Hereditary condition characterized by translucent gray to yellow-brown teeth involving both dedicuous (baby) and permanent teeth. The enamel fractures easily. Dentigenesis Imperfecta can be seen in people with osteogenesis imperfecta or it can be caused by a separate inherited autosomal dominant trait.

Callus
An area of new bone. It is laid down at the site of a fracture as part of the healing process.Some people with OI develop large calluses. Extremely large calluses at the site of fractures or bone surgery is one symptom of OI Type V.

Cancellous Bone (Trabecular Bone)
The interweaving plates of bone that lie beneath the bone surface (cortical bone) and provide the internal strength of bone-- particularly in the spine and hip.

Cell
The basic structural unit of all living organisms. It is surrounded by a membrane and contains a nucleus which carries genetic material.

Chorionic Villus Sampling (CVS)
A technique used in prenatal diagnosis. Chorion cells which are found on the wall of the uterus (womb) are collected from the pregnant mother. They have the same origin as the fetal cells and can be analyzed to detect certain fetal abnormalities in the fetus including OI.

Chromosome
A microscopic rod-shaped structure present in the nucleus of all body cells except red blood cells. Chromosomes store genetic information (genes). Normally, humans have 23 pairsfor a total of 46 chromosomes. In each pair, one chromosome is inherited from the mother and one from the father.

Collagen
The major structural protein in the human body. Collagen forms the long fibers that are the underlying structure in connective tissue, such as cartilage, skin and bone. There are many types of collagen in the human body. Defects of type 1 collagen are known to cause OI.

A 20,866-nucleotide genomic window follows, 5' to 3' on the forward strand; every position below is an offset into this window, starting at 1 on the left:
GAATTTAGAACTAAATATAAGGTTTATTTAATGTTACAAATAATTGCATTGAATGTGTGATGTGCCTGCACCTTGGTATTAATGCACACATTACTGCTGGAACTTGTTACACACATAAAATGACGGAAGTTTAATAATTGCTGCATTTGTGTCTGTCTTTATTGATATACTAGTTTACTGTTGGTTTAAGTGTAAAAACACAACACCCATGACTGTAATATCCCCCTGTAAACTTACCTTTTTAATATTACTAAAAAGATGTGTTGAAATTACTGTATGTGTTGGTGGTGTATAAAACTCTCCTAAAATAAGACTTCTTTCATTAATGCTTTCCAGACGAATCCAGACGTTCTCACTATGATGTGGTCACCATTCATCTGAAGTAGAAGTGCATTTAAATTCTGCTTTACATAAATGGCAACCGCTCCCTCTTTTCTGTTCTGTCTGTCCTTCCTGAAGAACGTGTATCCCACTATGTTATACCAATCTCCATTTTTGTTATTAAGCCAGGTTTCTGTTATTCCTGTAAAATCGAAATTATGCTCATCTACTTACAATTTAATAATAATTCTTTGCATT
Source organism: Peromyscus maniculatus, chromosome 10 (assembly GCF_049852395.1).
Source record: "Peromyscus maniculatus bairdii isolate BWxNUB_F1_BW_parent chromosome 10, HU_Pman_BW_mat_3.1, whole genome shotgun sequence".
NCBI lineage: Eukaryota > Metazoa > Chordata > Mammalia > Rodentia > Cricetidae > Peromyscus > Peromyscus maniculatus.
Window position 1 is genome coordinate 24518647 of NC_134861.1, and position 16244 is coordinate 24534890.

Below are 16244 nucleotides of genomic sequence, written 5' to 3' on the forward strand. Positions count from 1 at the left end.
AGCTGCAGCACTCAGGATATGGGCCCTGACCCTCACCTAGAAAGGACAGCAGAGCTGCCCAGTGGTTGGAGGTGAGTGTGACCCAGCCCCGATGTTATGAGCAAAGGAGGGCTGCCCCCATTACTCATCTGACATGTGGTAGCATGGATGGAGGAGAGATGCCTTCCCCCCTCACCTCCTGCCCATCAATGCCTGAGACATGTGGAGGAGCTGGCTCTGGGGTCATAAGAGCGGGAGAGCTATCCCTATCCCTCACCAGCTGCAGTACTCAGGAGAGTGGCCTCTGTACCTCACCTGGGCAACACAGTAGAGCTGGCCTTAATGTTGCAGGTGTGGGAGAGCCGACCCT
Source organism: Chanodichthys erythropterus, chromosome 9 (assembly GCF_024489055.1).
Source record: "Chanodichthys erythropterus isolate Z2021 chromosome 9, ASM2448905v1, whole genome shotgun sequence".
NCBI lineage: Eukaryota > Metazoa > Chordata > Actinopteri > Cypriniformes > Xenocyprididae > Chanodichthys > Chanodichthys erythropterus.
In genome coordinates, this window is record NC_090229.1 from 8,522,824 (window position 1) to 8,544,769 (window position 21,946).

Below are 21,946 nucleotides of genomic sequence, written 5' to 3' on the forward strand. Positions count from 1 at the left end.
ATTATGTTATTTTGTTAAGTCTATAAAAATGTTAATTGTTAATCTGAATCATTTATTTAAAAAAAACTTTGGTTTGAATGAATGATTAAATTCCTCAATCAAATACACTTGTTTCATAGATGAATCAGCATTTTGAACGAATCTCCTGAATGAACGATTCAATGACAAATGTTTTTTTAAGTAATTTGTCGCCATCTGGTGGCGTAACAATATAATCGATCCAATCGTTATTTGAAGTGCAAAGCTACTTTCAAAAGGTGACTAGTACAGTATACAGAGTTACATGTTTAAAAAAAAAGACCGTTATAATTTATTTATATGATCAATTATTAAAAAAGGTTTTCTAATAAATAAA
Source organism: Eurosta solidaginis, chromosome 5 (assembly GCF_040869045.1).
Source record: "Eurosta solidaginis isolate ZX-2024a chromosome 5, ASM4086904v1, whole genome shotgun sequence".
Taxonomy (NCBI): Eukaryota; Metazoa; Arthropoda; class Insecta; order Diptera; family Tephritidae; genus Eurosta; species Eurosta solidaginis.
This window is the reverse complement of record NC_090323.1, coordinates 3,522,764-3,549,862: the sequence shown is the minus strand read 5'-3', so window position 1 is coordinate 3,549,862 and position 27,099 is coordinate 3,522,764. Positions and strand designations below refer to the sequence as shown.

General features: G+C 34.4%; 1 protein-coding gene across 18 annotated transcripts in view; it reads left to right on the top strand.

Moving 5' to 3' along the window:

Cortex
Compact bone.

Cortical Bone
The external bone surface composed of multiple compacted layers of bone. It provides the strength of the long bone.

Craniotabes
A disease characterized by areas of thinning and softening bones in the skull. It can be related to rickets, a disease caused by a lack of Vitamin D.

CVS (Chorionic Villus Sampling)
A technique used in prenatal diagnosis. Chorion cells which are found on the wall of the uterus (womb) are collected from the pregnant mother. They have the same origin as the fetal cells and can be analyzed to detect certain fetal abnormalities in the fetus including OI.

DEXA Scan (Dual Energy X-Ray Absorbitometry)
A common method for measuring bone mass. The results of this test are usually reported as BMD or bone mineral density. For additional information see the fact sheet "OI Issues: Bone Densitometry in Children and Adults."

DNA (Deoxyribonucleic Acid)
Deoxyribonucleic acid is the 'building block' for all genetic material.

Deletion Mutation
Ooccurs when part of a gene is missing. In cases of osteogenesis imperfecta, part of one of the genes for type 1 collagen has been deleted; it is missing. The resulting gene is shorter than it should be and this contributes to the genetic causes for OI.

Dentigenesis Imperfecta (Brittle Teeth)
Hereditary condition characterized by translucent gray to yellow-brown teeth involving both dedicuous (baby) and permanent teeth. The enamel fractures easily. Dentigenesis Imperfecta can be seen in people with osteogenesis imperfecta or it can be caused by a separate inherited autosomal dominant trait.

Deoxyribonucleic Acid (DNA)
Deoxyribonucleic acid is the 'building block' for all genetic material.

Diaphoresis (Perspiration, Sweat)
Perspiration or Sweat. Some people who have OI appear to perspire more heavily than others experiencing the same room temperature.

Dominant
Term used to describe a genetic disorder such as OI that is caused by a single abnormal gene. This gene can be inherited from the mother or the father or be the result of a spontaneous mutation.

Dual Energy X-Ray Absorbitometry (DEXA Scan)
A common method for measuring bone mass. The results of this test are usually reported as BMD or bone mineral density. (For more information see the fact sheet "OI Issues: Bone Densitometry in Children and Adults.")

Dwarfism
A medical or genetic condition that results in an adult height of under 4'10".

Fos
A family of proteins that function as transcription factors. They are being studied because they induce bone formation.

Genetics
The branch of science concerned with heredity.

Genome
A complete set of chromosomes found in each cell of the human body. Chromosomes are microscopic structures composed of DNA.

Histology
The science concerned with the minute structure of cells, tissues, and organs. The study of tissue.

Histomorphology
The form and structure of an organism or any of its parts as seen through a microscope.

Imperfecta
The Greek word for "imperfect." The words "osteogenesis imperfecta" mean bone that is imperfectly made from the beginning of life.

In vitro